If you want to sell them locally and in-person, try comic book shops or hobby shops instead.

What’s the Most Valuable Pokemon Card?

The “Pikachu Illustrator” cards have sold for the highest amount, publicly at least. These cards were awarded to winners of a Pokemon contest held in Japan circa 1998. Less than 40 of these cards are known to exist. In recent years, a few have sold for between $100,000 and $375,000.

Gem mint 10 (aka perfect condition) first edition holographic Charizards from the 1999 base set are nearly as valuable. They have sold for as much as $369,000 at auction. Most recently, the card sold for $270,600, according to the PSA.

Should I Sell My Old Pokemon Card Collection?

You should sell your Pokemon card collection only if you are prepared to part with it and you know its true worth. In true Marie Kondo fashion: if owning the cards brings you joy, then keep them. If selling them would bring you more joy, do that instead.

Should I Get My Pokemon Cards Graded?

Getting your Pokemon cards graded can take a while, and it can cost you about $25 per card. With that in mind, you should consider getting your card graded so long as its value exceeds about $25.

Some exceptions apply. For example, if you own an entire base set that you’re looking to sell (or display), getting each card graded may be worth it — even if an individual card is worth less than $20 — as having the entire set graded would enhance its overall value.

Take the Time to Study Their Worth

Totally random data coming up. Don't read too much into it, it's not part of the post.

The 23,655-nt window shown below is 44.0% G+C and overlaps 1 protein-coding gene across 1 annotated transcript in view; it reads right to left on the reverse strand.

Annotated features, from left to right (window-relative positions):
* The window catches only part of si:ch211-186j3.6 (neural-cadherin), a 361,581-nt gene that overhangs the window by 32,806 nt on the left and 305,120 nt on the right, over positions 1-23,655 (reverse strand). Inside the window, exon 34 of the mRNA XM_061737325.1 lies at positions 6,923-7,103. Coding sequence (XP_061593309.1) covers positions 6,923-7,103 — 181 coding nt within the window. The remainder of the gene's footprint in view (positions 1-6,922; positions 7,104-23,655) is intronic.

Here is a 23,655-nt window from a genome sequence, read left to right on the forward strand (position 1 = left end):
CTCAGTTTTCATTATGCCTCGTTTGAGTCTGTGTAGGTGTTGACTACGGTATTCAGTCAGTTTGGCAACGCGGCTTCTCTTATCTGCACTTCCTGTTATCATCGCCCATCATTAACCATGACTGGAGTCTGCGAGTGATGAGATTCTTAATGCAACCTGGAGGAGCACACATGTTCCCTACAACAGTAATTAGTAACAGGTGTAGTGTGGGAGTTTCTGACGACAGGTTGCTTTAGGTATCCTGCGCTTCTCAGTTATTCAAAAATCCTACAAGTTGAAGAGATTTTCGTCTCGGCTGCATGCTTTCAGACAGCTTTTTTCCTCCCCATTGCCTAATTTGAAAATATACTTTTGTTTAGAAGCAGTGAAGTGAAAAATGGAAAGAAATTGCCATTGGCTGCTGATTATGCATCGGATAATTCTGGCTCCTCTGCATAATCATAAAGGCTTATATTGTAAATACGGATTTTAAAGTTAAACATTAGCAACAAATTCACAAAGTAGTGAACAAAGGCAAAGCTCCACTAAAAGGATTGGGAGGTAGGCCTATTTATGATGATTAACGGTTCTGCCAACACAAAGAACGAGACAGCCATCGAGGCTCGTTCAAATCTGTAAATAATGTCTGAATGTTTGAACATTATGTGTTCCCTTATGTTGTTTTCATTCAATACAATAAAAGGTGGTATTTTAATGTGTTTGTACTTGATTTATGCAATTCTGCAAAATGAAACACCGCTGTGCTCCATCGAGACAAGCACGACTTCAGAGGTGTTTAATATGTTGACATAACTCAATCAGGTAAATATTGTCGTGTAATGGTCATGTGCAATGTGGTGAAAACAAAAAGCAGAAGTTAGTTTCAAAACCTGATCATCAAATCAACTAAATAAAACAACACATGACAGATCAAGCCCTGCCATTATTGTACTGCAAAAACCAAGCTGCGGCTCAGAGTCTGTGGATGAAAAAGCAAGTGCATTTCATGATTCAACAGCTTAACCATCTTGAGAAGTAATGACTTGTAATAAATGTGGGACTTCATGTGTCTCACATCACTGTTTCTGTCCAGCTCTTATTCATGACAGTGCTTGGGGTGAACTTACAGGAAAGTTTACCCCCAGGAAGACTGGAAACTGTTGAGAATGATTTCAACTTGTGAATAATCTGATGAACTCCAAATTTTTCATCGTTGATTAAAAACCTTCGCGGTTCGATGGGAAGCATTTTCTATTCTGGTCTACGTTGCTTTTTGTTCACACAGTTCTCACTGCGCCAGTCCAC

As Pokemon re-enters mainstream culture with the release of new video games and movies, expect to see an uptick in buying and selling activity of old cards. But interest doesn’t pick up overnight.

“It’s not binary in that sense,” Pratte said.

Instead, it’s a more gradual process where each new Pokemon-related release reminds twenty- and thirty-somethings of their childhood: the crinkling sound of ripping open a new pack of cards followed by a strong whiff of ink as they shuffle through the set, hoping to find something rare.

But as you rummage through your collection, remember that there’s no rush to purge now. Spend some time with your cards. See if they’re valuable. Consider getting them authenticated. Then decide if they’re worth selling.

After two decades, Pokemon — and its card-collecting hobbyists — aren’t going anywhere anytime soon.

Adam Hardy is a former staff writer for The Penny Hoarder and specializes in stories on the gig economy. He’s a University of South Florida graduate, who studied magazine journalism and sociology. Freelancer Dennis Lynch contributed to this post.